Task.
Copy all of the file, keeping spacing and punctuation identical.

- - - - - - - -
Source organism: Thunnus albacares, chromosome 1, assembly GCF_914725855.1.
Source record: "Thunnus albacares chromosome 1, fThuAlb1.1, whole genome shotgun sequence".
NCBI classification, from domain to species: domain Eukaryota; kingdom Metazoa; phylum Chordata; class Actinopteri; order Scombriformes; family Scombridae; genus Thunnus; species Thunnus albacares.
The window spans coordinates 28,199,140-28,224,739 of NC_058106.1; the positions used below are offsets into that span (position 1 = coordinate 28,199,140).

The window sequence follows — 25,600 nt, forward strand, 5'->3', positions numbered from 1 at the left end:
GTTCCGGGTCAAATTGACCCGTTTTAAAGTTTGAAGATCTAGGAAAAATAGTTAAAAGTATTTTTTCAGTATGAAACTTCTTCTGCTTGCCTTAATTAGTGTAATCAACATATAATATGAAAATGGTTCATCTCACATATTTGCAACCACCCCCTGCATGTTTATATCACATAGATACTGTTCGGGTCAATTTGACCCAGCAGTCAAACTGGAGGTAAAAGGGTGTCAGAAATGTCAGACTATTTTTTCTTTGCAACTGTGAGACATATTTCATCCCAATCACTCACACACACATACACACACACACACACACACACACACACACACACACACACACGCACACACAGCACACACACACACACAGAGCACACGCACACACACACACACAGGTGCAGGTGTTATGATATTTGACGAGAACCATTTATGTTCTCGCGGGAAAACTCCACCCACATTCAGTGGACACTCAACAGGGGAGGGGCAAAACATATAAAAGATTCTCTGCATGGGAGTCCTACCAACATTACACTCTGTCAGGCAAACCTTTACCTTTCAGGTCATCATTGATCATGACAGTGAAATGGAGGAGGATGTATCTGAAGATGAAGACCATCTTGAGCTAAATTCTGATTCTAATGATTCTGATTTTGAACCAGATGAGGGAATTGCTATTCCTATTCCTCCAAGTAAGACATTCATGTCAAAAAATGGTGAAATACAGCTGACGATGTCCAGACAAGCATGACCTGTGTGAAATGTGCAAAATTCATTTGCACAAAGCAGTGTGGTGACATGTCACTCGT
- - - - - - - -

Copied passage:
Source organism: Thunnus albacares, chromosome 1, assembly GCF_914725855.1.
Source record: "Thunnus albacares chromosome 1, fThuAlb1.1, whole genome shotgun sequence".
NCBI classification, from domain to species: domain Eukaryota; kingdom Metazoa; phylum Chordata; class Actinopteri; order Scombriformes; family Scombridae; genus Thunnus; species Thunnus albacares.
The window spans coordinates 28,199,140-28,224,739 of NC_058106.1; the positions used below are offsets into that span (position 1 = coordinate 28,199,140).

The window sequence follows — 25,600 nt, forward strand, 5'->3', positions numbered from 1 at the left end:
GTTCCGGGTCAAATTGACCCGTTTTAAAGTTTGAAGATCTAGGAAAAATAGTTAAAAGTATTTTTTCAGTATGAAACTTCTTCTGCTTGCCTTAATTAGTGTAATCAACATATAATATGAAAATGGTTCATCTCACATATTTGCAACCACCCCCTGCATGTTTATATCACATAGATACTGTTCGGGTCAATTTGACCCAGCAGTCAAACTGGAGGTAAAAGGGTGTCAGAAATGTCAGACTATTTTTTCTTTGCAACTGTGAGACATATTTCATCCCAATCACTCACACACACATACACACACACACACACACACACACACACACACACACACACACGCACACACAGCACACACACACACACAGAGCACACGCACACACACACACACAGGTGCAGGTGTTATGATATTTGACGAGAACCATTTATGTTCTCGCGGGAAAACTCCACCCACATTCAGTGGACACTCAACAGGGGAGGGGCAAAACATATAAAAGATTCTCTGCATGGGAGTCCTACCAACATTACACTCTGTCAGGCAAACCTTTACCTTTCAGGTCATCATTGATCATGACAGTGAAATGGAGGAGGATGTATCTGAAGATGAAGACCATCTTGAGCTAAATTCTGATTCTAATGATTCTGATTTTGAACCAGATGAGGGAATTGCTATTCCTATTCCTCCAAGTAAGACATTCATGTCAAAAAATGGTGAAATACAGCTGACGATGTCCAGACAAGCATGACCTGTGTGAAATGTGCAAAATTCATTTGCACAAAGCAGTGTGGTGACATGTCACTCGT